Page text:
More than three years ago, Victors & Spoils chief John Winsor wrote an “open letter” to American Airlines after it filed for bankruptcy, arguing that his agency could transcend the existing model via crowdsourcing just as American sought a way to make its old-school business profitable again.
The client did not bite.
Now, though, it seems American is ready to review its options. Late yesterday AdAge reported that the company will launch a global review of its ad business, which has been with McCann Erickson for more than two decades.
Like the recent Olive Garden review announcement, this one marks the end of an era of sorts, though a change may have been expected after American merged with U.S. Airways in 2013. The two companies are still completing the operational aspects of their union. (U.S. Airways has long been a client of Moses, Inc., which recently made a related case study video.)
A McCann spokesperson told AdAge:
“We remain deeply committed to American Airlines here and globally and will participate in the review.”
American released a far longer statement which didn’t quite address the issue of how the two brands–now effectively one and the same–will handle their respective marketing efforts moving forward. From the quote:
“The competitive landscape of our industry and the advertising industry has changed since the last time we put our business out for bid. We want to ensure we align ourselves with the right agency who understands our goals as the world’s largest airline and can provide the best resources and services to meet our needs globally.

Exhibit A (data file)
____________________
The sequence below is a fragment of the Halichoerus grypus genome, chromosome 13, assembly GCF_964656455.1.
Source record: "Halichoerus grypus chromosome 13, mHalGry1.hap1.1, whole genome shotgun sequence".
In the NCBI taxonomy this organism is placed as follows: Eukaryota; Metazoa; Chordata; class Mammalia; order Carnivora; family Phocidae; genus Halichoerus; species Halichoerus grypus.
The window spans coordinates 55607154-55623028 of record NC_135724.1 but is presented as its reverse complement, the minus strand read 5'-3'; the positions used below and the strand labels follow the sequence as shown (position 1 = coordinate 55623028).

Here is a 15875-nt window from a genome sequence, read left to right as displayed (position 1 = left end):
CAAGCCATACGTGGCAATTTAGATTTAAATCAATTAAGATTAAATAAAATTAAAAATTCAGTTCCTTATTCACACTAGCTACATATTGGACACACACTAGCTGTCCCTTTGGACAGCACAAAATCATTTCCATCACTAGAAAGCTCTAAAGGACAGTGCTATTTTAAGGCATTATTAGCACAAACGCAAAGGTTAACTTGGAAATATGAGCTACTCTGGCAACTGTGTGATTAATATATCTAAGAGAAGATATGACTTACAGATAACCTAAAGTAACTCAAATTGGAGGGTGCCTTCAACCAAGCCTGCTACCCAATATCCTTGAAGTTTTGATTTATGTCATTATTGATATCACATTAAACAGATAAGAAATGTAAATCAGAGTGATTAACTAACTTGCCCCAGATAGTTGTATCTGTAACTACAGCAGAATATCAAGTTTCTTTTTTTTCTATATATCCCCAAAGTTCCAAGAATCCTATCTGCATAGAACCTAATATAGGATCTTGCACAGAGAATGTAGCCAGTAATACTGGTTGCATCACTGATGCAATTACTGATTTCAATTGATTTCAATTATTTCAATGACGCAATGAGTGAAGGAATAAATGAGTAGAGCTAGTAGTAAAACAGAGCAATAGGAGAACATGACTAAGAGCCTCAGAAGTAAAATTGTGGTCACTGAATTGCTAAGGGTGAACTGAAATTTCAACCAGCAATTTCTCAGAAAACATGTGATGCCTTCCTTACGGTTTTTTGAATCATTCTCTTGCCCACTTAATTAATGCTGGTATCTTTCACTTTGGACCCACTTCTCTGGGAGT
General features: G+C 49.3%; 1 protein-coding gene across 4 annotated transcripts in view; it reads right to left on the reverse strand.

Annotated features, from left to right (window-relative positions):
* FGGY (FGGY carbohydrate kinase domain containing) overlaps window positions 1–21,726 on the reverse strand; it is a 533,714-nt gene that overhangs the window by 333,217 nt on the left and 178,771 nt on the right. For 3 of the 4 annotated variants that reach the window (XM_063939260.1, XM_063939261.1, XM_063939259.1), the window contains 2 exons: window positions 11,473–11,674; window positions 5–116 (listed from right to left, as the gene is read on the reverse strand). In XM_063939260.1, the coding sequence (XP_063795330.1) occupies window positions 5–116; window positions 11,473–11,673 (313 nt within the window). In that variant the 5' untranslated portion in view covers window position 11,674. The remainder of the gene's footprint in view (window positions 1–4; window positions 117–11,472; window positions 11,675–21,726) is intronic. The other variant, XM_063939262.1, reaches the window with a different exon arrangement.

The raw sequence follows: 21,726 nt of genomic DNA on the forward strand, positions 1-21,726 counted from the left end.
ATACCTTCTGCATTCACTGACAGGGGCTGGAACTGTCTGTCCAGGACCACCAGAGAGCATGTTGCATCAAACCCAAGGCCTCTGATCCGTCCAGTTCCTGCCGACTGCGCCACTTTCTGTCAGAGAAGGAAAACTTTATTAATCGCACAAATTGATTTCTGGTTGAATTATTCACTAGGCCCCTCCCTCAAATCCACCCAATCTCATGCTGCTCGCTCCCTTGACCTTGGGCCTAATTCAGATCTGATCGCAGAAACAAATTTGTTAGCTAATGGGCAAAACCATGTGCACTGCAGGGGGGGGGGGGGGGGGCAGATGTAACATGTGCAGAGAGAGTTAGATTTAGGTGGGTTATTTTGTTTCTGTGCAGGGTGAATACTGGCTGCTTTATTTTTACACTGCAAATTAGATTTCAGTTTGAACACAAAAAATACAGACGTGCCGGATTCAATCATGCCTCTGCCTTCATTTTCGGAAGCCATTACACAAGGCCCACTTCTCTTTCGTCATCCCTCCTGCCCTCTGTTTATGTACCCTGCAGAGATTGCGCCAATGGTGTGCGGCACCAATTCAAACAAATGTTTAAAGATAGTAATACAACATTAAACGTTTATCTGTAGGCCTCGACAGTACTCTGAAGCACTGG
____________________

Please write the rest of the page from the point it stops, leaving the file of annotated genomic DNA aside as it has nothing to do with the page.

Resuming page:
We have had a partnership with TM and McCann Worldgroup for more than 20 years, and value all of the great work they have done worldwide for American Airlines. McCann and its office in Dallas, TM Advertising, continues to be an excellent global partner for American, helping us with the recent ‘Going for Great’ campaign launched in New York, Los Angeles and Chicago, as well as Europe, Asia and Latin America with local agency teams engaged on our business.”
Certainly sounds like the client is ready for another change after its agencies tried to refresh its brand in different ways throughout the years. In 2008, TM ran a campaign under the tag “We Know Why You Fly,” which did not impress your friendly neighborhood SuperSpy. (In other news, TM has yet to name a new CCO after the late 2014 departure of Bill Oakley.)
American definitely wants to keep things topical as the most recent headlines regarding the company concerned its social media team’s troll-ready defense of a newly rainbow-colored logo celebrating the Supreme Court’s gay marriage decision.
The airline spent considerably less money on marketing in 2014 than in 2013, but that’s understandable given the complexities of the U.S. Airways merger.
TM’s most recent ad for American, noted in the client’s quote, debuted earlier this year: